"It must have been very difficult to hear those lines from his new bride, but in his wisdom and kindness, he let her go back to her family as a princess. Carrying gold and gifts for her family and tribe, she wasn't returning like a divorced woman. She was brought to Al Ain as a sheikha, and returned to her family, as a sheikha," she said, who wasn't able to give a specific date for this tale.

Renowned for the just way in which he ruled and for his ability to unite tribes, the story of Sheikh Zayed The First passed down through the generations and gives a rare insight into the leader who was called "The Great", says Al Mazrouie

"It also shows how powerful women were, particularly the Bedouin women. If they didn't want something, they didn't accept it. They spoke out," she said.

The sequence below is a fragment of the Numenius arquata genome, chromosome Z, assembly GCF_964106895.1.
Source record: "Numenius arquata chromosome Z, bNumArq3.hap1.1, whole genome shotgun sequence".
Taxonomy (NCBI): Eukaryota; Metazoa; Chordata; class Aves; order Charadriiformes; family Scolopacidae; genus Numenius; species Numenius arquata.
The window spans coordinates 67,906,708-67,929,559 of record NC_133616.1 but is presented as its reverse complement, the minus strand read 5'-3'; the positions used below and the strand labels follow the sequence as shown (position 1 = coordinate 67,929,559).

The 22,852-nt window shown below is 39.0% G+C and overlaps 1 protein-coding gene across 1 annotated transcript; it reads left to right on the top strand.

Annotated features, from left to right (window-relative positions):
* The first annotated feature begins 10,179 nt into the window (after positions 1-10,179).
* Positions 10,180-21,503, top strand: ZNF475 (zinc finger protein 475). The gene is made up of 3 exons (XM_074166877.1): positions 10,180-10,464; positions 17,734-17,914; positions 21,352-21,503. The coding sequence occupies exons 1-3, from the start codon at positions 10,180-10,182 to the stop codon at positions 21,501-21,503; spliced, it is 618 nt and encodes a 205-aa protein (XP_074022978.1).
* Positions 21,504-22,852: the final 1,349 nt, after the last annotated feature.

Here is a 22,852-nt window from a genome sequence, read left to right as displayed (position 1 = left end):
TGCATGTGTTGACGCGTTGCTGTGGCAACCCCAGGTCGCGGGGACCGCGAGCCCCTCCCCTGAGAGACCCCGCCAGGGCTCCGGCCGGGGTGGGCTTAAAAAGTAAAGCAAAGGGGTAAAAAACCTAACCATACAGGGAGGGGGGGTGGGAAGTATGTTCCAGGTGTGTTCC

Al Mazrouie, whose work has not been published, was one of many storytellers joining Emirati authors in Al Ain recently for a celebration of the Arabic written and spoken word.

She started collecting stories from past generations after the death of her grandfather, having suffered a "great loss" by not documenting what he used to say.

"The simplest of things, like he wouldn't say 'Jumeirah'. He would say 'Qumeirah'. I would correct him and he would correct me.

"It turns out that it was actually called Qumeirah because of the Qamar (Moon) that would shine brightly on the white sands of the area known today as Jumeirah," she said.

"Our culture was an oral culture for the longest time, and so it is important to preserve that part of our heritage."

Aisha Al Dhaheri was one of the authors reading at the book show. An Emirati researcher who works at the Abu Dhabi Tourism & Culture Authority's intangible heritage department, she published, Hekayat Shaabiya Min Al Ain (Traditional Folk Tales from Al Ain), in 2008.

"I collected stories from the elderly women of Al Ain," she said. "I wanted to preserve them for future generations."

One of her favourites is the folk tale of "the generous woman", the story of a nomadic tribe making stops along a desert route at the camps of other tribes.